Now we would pop up over a tree line or a hedge row and there'd be two or three guys standing out in the rice field with guns. We'd engage them and usually we'd kill one or two of them, but they were well trained and they'd all run in different directions. Usually some would get away and some wouldn't, but in that entire four-month time we only killed thirty-six people, I believe, in that neighborhood. We replaced a unit in that same area which was doing exactly the same thing, and had only been there for eight months before we arrived, and they killed over seven hundred people in eight months. What that said to me, since we were out doing the same thing, exactly the same thing in exactly the same area, is that they were killng---they were just out there killing a lot of people, folks. They were being a lot less discriminating than we were about who we were engaging. We were looking for people with guns, which is what we were supposed to be doing.

Well, in that four months I guess I witnessed those sorts of events about six times, six or seven times. We would identify somebody just as Hugh had. We'd say, OK, here's somebody who is looking suspicious or whatever. And some infantrymen would walk up to him and just shoot him. I mean, no provocation. They just walk right up to him. I'm not talking about something that's ambiguous, I'm talking about murder. I'm talking about somebody walking right up, pointing a gun and, without provocation, pulling the trigger. I oppose that, of course, and so did most of us, but I don't know that we were really quite getting the drift of what was really going on there.

We flew into the area of operations south of us, on a kind of courier mission one day, and flew over a hut, where we could see some guys in there torturing a Vietnamese. They were skinning this guy alive. So the atrocities were, I'm afraid, far too common. I thought that it was kind of the way we were fighting the war, but still I was unprepared.

After about four months, I basically got fired from my job in the helicopter company. I couldn't get along with my sergeant who, of course, was the sergeant, and I was the private, so pretty soon I had to go, and I did. I went and volunteered then for the division long-range reconnaissance patrol team. I hadn't seen my friends who'd gone to Charlie company in probably two months. When they were not out on patrol, and they were in for stand-down, to come in and take a shower and get a couple of hot meals, they would come over and visit and we'd talk.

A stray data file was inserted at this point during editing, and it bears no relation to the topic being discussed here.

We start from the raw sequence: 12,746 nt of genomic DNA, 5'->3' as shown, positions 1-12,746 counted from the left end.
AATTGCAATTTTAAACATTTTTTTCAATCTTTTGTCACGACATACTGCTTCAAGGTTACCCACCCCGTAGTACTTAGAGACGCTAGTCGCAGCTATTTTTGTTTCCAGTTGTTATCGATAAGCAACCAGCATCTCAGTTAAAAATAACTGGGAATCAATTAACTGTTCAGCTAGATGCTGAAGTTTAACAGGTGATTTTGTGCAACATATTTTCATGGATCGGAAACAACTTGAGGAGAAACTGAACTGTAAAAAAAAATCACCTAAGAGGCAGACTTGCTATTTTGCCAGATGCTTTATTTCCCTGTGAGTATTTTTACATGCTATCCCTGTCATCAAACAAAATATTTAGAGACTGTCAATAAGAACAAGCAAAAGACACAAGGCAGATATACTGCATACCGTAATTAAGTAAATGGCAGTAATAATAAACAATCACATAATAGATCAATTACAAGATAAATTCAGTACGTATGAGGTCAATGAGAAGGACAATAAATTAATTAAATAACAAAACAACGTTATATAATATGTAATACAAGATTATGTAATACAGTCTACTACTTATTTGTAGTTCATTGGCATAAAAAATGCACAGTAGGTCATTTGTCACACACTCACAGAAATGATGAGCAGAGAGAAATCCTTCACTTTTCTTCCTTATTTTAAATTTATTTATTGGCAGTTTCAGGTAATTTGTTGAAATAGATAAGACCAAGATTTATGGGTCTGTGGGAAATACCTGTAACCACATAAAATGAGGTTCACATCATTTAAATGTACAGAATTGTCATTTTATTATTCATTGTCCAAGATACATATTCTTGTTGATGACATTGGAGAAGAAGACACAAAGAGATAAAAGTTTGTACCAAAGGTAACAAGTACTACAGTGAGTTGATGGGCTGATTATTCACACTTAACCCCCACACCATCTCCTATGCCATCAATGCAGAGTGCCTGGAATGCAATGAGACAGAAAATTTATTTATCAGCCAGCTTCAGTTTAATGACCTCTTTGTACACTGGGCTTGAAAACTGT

But I hadn't seen them in a couple of months since they had gone off with Task Force Barker and gone up to LZ Dottie, which was I guess about thirty miles north of us along the highway. So when I left the aviation company my first night, reassigned temporarily to headquarters, which is basically a holding administrative unit, at least for my purposes at that time it was. I ran into a guy I had known in Hawaii, who had been in my company who had gone to Charlie company. He had since transferred into the divisional LRRP company where I was headed. We sat down and said "Hey, what are you doing?" "What are you doing? Well, let's get a beer and go talk." So we went and found a beer and found an empty tent with a table and sat down in it and started to tell each other our war stories and get caught up on what we had done and what we'd seen since we'd last talked to each other. After a minute or two he says, "Hey man did you hear what we did at Pinkville?" I knew Pinkville, which was My Lai 4, because we had done some missions up there and there had been---it's known as a hot area. 'So what'd
you do at Pinkville?" He said, "Oh, man, we massacred this whole village." I said, "What?" He said, "Yeah, we massacred this whole village. We just lined them up and killed them" I said, "What do you mean?' He said, "Men, women and kids, everybody, we killed them all." I said, 'Well, how many was that?" He said, "Oh, I don't know, three or four hundred I guess, at least. A lot, everybody we could find. We didn't leave anybody alive, at least we didn't intend to."

It's hard for me to really describe exactly what my reaction was, because it's difficult to, the language doesn't quite, at least I haven't found a way to capture it, but it was I guess you would say, an epiphany. It was an instantaneous recognition and collateral determination that this was something too horrible, almost, to comprehend and that I wasn't gonna be a part of it. Just simply having the knowledge, I felt, made me complicit, unless I acted on it.

So I started to act on it, and I spent the remainder of my time in Vietnam trying to locate people who had been there and of course part of it was easy because I was going straight to the divisional LRRP company. Four or five people who had been my friends in Hawaii and had gone to Charlie company had transferred into the divisional LRRP company within a week or ten days after the massacre. So I was able to go in and talk with them and two of them were very good friends.